Knee and Back Aids: Kneepads and garden seats can also protect your knees and save your back when working close to the ground. Some popular products sold today through the Gardener’s Supply Company (gardeners.com) — a leading developer and manufacturer of innovative garden equipment — are: the “GardenEase Kneeler” ($70), which is a kneeling pad with support handles; the “Garden Kneeler,” ($35) a kneepad/garden bench combo; and the “Deluxe Tractor Scoot with Bucket Basket,” which is a height-adjustable, swivel garden seat on wheels ($90).

Pruning Tools: Fiskars (fiskars.com) makes some of the finest ergonomic pruning tools that have also earned the Arthritis Foundation’s “Ease of Use Commendation” because of their patented PowerGear mechanisms that increase leverage to make cutting three times easier than traditional pruners. The Fiskars PowerGear Hand Pruners, Loppers and Hedge Shears all run between $25-$48.

Bahco and Corona also make a nice line of ergonomic pruning tools and handsaws that you can see at bahcostore.com or coronatoolsusa.com.

Watering: To help make your watering chores a little easier, there are lightweight garden hoses; soaker or drip hoses that can be snaked throughout the garden; and hose chests that can automatically rewind themselves.

Some good companies that make these products include: Water Right Inc. (waterrightinc.com), which makes a variety of super lightweight garden and coil hoses; The DIG Corp. (digcorp.com), which makes convenient drip irrigation kits and micro sprinkler kits; and Suncast (suncast.com), the leading maker of self-winding hose reels and hose carts.

Container Gardening: Raised garden beds, trellises and container gardening is also an easier way to grow plants and flowers because it brings the garden to you, eliminating most stooping, squatting and kneeling. The Gardener’s Supply Company (gardeners.com) offers a wide range of raised beds and garden containers at prices ranging anywhere between $10-$350.

CAPTION: Raised beds minimize stooping, squatting and kneeling.


 
Is My IRA Safe from Creditors? | Print |  E-mail
Thursday, 03 July 2014 16:20

By Gene L. Osofsky, Esq. • Special to the Times

Q: My wife and I have a lot of credit card debt and we are having difficulty keeping it current. Most of our savings is in my IRA. Are these funds protected from our creditors?

A: In California, traditional IRA accounts enjoy only limited protection under state law, but expanded protection under federal bankruptcy law. Here is the way it works:

Traditional IRA: State law extends limited protection to funds held in Traditional IRA accounts, including ROTH IRAs. This is based upon the extent that you can demonstrate to a judge that you need the funds to provide support for yourself and your dependents.

If you were sued by a creditor, the matter would end up in court and a judge would decide the extent of any protection, typically based upon the following criteria: (1) do you need the IRA funds for support and, if so, how much? and (2) will you be able to replenish those retirement funds if they are awarded to the creditor.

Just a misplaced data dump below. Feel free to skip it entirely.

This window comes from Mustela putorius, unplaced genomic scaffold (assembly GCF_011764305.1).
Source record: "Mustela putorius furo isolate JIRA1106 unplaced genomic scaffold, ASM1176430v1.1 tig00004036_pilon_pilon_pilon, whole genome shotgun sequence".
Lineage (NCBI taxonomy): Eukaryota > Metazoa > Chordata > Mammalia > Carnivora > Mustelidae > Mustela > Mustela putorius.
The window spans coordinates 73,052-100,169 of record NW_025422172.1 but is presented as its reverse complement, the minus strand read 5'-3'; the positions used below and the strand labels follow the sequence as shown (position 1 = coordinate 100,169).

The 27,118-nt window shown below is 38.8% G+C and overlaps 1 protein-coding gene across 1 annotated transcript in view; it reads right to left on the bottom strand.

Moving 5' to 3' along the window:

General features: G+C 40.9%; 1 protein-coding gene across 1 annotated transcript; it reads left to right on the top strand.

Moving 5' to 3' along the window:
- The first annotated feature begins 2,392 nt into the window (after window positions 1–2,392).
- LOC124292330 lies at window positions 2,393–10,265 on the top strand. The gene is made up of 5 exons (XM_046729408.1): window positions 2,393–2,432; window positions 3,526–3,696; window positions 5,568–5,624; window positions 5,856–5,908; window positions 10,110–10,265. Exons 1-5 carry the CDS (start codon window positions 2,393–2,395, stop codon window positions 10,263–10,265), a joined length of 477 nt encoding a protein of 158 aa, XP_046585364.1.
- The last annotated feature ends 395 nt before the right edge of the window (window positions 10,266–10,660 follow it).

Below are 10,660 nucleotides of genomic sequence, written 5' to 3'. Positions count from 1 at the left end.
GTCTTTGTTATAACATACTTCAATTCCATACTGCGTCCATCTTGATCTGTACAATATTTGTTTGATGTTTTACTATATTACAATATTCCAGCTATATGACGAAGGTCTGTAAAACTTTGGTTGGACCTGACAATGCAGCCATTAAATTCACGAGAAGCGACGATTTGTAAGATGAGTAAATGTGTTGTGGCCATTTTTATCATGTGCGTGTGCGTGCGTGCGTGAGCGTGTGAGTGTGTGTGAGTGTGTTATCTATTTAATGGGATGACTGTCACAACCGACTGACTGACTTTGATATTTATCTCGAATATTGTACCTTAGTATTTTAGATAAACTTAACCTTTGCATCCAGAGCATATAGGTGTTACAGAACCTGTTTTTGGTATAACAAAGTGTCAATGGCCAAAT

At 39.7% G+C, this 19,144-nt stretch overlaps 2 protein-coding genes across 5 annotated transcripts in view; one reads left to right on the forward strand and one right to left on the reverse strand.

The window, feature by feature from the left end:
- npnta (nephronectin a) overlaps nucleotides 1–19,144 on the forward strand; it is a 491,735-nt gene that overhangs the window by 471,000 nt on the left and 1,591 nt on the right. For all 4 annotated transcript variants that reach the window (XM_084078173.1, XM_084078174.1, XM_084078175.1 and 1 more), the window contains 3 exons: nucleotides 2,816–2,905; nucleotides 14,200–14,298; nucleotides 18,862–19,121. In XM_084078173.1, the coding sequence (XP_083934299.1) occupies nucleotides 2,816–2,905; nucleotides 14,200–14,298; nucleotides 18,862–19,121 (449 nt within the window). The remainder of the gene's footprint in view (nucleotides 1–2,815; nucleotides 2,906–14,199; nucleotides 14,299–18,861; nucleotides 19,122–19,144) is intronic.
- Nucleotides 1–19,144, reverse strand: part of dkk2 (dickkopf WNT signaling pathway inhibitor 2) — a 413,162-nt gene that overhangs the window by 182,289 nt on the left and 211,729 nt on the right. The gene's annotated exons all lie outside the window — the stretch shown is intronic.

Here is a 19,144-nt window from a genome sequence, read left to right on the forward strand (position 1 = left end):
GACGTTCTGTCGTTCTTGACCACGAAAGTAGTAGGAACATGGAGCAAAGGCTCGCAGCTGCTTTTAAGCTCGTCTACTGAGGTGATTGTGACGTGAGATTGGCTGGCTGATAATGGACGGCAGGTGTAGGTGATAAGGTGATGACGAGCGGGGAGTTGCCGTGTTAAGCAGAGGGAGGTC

Thus, if you rely upon the IRA for support, and if you are retired and not able to return to employment to earn back the funds, a judge might be inclined to allocate more of the IRA pie to you than to your judgment creditor. However, the extent of protection would be up to a judge, and so there is no assurance as to how much would be protected in the event of a lawsuit.

By contrast, if you filed bankruptcy, then you would have much broader protections under federal law. In bankruptcy, you would have an automatic exemption of $1 million, an exemption which is adjusted periodically for inflation ($1,245,475 as of 2013).

This exemption would be enough for most people, and so bankruptcy would be your fallback position in the event you needed maximum protection. Also, knowing that you have this option might increase your negotiating leverage with an unpaid creditor.

Inherited IRA: However, this automatic bankruptcy exemption would not apply in the event your IRA were an inherited IRA; for example if you inherited the IRA funds from your parent by reason of your parent’s death.

The U.S. Supreme Court ruled on this point just last month in a case called “Clark vs. Remeker,” finding that Inherited IRAs are not “retirement accounts” as they no longer serve the purpose of funding the original owner’s retirement. However, there still may be discretionary protection under state law based upon the “necessary for support” standard.

Rollover IRAs: Upon retirement, many employees roll over funds from their employer-sponsored or 401(k) plan into a Rollover IRA. If these funds came from an employer-sponsored plan, managed in compliance with the Employee Retirement Income Security Act (an “ERISA” Plan), then the funds in your rollover IRA would enjoy unlimited protection, providing that you could trace the source of funds back to your employer’s ERISA plan.

For this reason, I advise clients who are contemplating rollovers from employer ERISA plans to roll over these funds into a separate Rollover IRA, and not to mix them with their own Traditional IRA. This strategy extends unlimited protection to the funds in the rollover IRA, no matter the amount.

Spousal Rollovers: In view of the recent U.S. Supreme Court decision, and if there were creditor concerns, I would advise the surviving spouse of a deceased IRA owner to roll over the decedent’s IRA into the survivor’s own IRA, rather than to treat the decedent’s IRA as an Inherited IRA.

Gene L. Osofsky is an elder law and estate planning attorney in Hayward.  Visit his website at www.LawyerForSeniors.com.